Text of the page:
2016 Chevrolet Volt
General Motors announced a new 800 kW solar project at its Warren Transmission plant, which will be the largest installation in Michigan.
Earlier, GM set a goal of 125 MW by 2020, so the 800 kW is another step in the longer journey, which as of today stands at 46 MW.
To achieve the goal by the end of 2020, GM would need to add, on average, more than 1 MW a month.
Warren Transmission plant is also the place supplying the drive units for the new 2016 Chevrolet Volt.
"The 2,800 solar panels will generate clean electricity that will go back to the grid. DTE Energy will own the array on 4.25 acres of land leased from GM."
"The solar array will generate approximately 1 million kilowatt hours of electricity per year, the energy equivalent to powering the annual electricity needs of about 135 homes in southeast Michigan."
"In addition to the solar array, Warren Transmission recently met the EPA ENERGY STAR® Challenge for Industry by reducing the energy intensity of the facility by 12.3 percent in just two years. The facility is also landfill-free, meaning it reuses, recycles or converts to energy all waste from daily operations."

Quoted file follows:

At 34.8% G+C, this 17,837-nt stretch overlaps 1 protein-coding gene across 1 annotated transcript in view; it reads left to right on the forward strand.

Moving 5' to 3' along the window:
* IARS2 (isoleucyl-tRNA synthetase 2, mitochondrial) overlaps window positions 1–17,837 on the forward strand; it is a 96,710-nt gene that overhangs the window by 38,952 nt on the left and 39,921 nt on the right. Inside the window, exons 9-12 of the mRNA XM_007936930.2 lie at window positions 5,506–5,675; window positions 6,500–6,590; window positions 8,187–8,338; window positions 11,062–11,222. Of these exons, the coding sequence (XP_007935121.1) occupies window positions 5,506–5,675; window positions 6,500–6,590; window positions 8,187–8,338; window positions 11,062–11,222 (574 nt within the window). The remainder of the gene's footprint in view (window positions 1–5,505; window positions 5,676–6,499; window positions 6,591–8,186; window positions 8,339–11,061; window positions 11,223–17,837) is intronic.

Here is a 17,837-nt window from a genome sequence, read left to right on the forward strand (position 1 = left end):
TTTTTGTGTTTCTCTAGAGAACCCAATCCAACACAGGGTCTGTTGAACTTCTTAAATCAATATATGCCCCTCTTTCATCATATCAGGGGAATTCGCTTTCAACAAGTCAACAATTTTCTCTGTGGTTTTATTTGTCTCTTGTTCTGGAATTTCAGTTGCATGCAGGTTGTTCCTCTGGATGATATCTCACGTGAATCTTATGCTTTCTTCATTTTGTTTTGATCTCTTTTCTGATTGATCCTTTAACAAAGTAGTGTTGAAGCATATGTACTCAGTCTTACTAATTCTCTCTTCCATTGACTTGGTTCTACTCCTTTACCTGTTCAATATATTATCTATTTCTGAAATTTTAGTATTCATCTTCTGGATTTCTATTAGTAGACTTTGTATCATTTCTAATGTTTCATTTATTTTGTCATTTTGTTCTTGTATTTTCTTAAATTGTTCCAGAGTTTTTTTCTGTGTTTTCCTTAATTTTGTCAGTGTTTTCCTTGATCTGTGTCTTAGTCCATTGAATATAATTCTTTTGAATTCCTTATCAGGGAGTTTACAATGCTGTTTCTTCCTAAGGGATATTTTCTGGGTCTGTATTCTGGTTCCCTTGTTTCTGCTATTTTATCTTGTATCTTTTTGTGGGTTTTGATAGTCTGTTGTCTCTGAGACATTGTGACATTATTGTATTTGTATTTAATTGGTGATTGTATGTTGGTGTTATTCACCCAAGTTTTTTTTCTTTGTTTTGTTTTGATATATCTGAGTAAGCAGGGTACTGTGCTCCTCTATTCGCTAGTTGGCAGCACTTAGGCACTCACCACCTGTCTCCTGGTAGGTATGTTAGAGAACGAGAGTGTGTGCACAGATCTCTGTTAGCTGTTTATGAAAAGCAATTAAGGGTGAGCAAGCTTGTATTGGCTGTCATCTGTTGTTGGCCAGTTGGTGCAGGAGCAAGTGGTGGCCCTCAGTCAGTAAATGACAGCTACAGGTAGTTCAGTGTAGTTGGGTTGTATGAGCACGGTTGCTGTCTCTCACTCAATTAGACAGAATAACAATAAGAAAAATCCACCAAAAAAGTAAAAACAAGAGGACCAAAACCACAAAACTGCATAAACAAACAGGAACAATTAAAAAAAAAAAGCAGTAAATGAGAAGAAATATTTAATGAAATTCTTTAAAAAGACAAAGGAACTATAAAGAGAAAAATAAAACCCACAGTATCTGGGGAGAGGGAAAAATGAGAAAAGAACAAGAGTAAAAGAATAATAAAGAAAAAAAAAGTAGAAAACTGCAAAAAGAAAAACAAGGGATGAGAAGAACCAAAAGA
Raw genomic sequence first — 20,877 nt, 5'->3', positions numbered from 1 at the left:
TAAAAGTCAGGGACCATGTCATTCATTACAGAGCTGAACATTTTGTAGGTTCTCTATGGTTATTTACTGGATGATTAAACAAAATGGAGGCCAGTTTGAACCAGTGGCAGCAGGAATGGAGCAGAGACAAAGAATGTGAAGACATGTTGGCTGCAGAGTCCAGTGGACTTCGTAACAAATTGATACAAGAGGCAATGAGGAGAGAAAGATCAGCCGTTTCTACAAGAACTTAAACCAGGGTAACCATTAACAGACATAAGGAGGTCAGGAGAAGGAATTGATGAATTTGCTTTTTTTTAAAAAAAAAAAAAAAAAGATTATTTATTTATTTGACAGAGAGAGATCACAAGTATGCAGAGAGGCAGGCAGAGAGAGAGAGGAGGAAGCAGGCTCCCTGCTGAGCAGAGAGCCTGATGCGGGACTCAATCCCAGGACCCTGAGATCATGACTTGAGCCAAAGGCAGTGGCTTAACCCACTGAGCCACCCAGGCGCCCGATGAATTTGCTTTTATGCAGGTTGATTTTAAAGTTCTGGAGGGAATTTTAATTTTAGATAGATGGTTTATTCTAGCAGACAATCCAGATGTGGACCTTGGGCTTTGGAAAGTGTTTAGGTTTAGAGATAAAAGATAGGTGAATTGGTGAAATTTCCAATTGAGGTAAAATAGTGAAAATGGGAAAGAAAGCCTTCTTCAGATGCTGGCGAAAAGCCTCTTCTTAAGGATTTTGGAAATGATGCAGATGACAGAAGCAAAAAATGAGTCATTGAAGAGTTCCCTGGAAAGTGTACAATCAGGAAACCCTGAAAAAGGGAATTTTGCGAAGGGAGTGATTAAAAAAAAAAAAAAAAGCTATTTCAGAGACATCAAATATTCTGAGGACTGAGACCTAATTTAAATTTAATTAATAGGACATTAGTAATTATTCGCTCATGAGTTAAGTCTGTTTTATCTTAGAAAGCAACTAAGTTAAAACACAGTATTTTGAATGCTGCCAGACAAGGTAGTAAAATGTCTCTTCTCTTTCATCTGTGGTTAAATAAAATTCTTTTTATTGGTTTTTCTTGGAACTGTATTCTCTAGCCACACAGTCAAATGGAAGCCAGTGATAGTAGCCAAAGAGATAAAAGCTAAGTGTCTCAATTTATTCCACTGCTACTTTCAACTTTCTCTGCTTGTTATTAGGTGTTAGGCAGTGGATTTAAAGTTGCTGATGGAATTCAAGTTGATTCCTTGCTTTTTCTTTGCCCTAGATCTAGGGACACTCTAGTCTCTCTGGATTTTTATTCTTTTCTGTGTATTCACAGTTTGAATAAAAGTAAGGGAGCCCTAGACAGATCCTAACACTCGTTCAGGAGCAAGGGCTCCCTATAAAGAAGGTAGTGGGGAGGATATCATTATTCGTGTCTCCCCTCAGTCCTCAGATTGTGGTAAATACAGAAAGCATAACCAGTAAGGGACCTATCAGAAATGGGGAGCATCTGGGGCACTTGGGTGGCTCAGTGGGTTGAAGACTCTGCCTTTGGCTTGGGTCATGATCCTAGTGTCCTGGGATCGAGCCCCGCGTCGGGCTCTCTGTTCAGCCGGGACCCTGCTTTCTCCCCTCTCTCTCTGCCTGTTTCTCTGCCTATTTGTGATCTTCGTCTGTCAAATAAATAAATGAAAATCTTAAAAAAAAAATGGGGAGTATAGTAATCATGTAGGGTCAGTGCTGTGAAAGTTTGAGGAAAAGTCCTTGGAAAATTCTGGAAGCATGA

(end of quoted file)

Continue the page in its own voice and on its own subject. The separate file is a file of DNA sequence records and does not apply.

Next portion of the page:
Rob Threlkeld, GM global manager of renewable energy said:
“By supporting this project and making renewable energy commitments globaly, we will surpass our goal to promote 125 megawatts of clean power by 2020. This new array, along with our solar array at the nearby GM Technical Center in Warren, makes GM’s commitment to clean energy visible to the Warren community.”
Irene Dimitry, vice president of business and development for DTE Energy said:
“DTE is proud to be the state’s largest investor in solar and wind. The GM Transmission partnership is part of a broader, long-term plan to move us toward a cleaner, more diversified energy portfolio.”